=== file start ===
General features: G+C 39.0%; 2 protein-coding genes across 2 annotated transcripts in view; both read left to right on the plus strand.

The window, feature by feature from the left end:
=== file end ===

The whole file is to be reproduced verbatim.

General features: G+C 39.0%; 2 protein-coding genes across 2 annotated transcripts in view; both read left to right on the plus strand.

The window, feature by feature from the left end: